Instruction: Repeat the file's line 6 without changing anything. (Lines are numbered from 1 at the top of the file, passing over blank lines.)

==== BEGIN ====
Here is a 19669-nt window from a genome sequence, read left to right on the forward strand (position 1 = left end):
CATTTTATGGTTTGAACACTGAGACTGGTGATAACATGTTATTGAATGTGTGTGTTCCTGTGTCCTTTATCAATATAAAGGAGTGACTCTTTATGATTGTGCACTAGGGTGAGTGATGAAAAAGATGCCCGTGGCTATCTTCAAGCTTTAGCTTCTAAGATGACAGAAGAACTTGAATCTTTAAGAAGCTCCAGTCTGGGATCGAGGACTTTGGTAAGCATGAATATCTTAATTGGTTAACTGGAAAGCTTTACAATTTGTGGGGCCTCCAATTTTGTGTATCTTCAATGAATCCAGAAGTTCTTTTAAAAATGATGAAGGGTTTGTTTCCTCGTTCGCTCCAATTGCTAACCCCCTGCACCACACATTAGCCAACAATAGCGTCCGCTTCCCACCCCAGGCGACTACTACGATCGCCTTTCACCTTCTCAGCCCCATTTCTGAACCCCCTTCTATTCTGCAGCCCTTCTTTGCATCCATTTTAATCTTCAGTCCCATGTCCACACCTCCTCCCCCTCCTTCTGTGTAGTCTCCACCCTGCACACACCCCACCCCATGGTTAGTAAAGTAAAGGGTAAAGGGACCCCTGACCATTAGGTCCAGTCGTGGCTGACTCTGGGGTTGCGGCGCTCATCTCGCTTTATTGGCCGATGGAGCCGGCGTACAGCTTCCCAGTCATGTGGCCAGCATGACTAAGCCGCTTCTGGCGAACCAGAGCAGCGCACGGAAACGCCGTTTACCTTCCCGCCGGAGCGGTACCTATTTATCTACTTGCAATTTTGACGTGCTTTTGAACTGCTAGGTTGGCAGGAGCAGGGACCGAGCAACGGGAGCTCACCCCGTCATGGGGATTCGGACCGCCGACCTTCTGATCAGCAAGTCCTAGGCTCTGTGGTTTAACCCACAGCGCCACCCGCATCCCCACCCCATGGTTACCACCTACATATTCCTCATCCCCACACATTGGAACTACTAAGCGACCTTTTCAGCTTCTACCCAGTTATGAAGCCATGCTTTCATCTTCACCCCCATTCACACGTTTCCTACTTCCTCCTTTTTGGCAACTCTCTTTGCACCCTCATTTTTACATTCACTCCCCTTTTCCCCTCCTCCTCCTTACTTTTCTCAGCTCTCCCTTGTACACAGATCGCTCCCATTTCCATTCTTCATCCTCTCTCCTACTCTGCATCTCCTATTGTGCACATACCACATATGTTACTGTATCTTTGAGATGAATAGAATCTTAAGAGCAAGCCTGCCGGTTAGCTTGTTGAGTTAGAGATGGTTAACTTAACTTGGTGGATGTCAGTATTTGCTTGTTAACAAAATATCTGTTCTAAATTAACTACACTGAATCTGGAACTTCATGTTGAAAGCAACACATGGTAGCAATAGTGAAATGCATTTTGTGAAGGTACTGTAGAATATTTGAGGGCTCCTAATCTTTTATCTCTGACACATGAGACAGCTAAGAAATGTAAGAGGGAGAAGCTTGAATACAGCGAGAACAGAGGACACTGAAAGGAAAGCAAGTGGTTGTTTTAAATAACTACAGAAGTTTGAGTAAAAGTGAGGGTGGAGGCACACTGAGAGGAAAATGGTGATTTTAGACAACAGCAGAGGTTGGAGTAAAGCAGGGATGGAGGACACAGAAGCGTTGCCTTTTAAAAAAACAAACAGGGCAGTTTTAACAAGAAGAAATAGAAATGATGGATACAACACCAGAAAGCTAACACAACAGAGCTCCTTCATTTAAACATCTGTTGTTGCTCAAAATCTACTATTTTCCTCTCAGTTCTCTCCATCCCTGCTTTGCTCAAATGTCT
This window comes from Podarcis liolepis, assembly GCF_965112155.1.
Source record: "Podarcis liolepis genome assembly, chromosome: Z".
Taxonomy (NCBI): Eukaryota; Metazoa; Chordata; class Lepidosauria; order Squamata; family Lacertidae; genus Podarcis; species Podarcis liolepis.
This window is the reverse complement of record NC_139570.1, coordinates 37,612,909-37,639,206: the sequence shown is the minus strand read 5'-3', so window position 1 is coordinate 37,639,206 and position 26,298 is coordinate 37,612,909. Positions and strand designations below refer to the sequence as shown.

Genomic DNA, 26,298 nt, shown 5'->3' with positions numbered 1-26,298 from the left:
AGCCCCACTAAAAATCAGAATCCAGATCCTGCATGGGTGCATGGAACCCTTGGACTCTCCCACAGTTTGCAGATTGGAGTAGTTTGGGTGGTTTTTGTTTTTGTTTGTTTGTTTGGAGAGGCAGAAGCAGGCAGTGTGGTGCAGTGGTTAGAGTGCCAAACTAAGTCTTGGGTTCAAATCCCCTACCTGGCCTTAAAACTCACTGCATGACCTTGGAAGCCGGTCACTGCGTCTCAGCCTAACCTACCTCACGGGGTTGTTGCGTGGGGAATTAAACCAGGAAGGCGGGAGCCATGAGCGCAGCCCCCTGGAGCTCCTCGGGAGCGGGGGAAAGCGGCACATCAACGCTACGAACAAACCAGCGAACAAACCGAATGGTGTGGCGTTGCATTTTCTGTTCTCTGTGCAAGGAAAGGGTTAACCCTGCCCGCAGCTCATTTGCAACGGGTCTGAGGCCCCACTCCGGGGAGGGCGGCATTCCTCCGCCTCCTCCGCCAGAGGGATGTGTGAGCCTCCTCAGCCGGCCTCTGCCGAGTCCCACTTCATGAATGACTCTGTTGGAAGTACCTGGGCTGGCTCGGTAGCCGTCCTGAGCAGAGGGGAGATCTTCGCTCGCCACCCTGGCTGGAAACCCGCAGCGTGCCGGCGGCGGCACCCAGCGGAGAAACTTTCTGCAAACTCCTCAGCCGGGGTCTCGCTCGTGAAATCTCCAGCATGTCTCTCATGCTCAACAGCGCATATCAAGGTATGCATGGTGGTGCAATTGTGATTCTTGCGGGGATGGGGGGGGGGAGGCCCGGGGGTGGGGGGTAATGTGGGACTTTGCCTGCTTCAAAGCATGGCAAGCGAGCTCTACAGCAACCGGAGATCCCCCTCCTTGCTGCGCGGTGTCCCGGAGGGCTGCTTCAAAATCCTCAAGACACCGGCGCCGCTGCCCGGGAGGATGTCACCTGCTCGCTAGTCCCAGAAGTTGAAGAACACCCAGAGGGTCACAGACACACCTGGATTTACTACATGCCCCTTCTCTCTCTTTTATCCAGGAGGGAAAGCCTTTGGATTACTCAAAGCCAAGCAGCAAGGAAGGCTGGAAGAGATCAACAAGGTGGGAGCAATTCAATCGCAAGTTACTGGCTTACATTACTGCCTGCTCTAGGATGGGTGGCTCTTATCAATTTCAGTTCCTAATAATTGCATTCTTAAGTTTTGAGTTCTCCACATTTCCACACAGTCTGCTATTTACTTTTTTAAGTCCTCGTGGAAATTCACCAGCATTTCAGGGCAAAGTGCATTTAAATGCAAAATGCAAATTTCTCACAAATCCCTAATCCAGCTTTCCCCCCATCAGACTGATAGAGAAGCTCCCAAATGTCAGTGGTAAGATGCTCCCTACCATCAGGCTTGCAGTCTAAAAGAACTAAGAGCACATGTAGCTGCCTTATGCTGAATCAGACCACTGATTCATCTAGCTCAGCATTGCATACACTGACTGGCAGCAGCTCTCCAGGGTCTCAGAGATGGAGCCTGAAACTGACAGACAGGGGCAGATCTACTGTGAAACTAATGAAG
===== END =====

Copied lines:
This window is the reverse complement of record NC_139570.1, coordinates 37,612,909-37,639,206: the sequence shown is the minus strand read 5'-3', so window position 1 is coordinate 37,639,206 and position 26,298 is coordinate 37,612,909. Positions and strand designations below refer to the sequence as shown.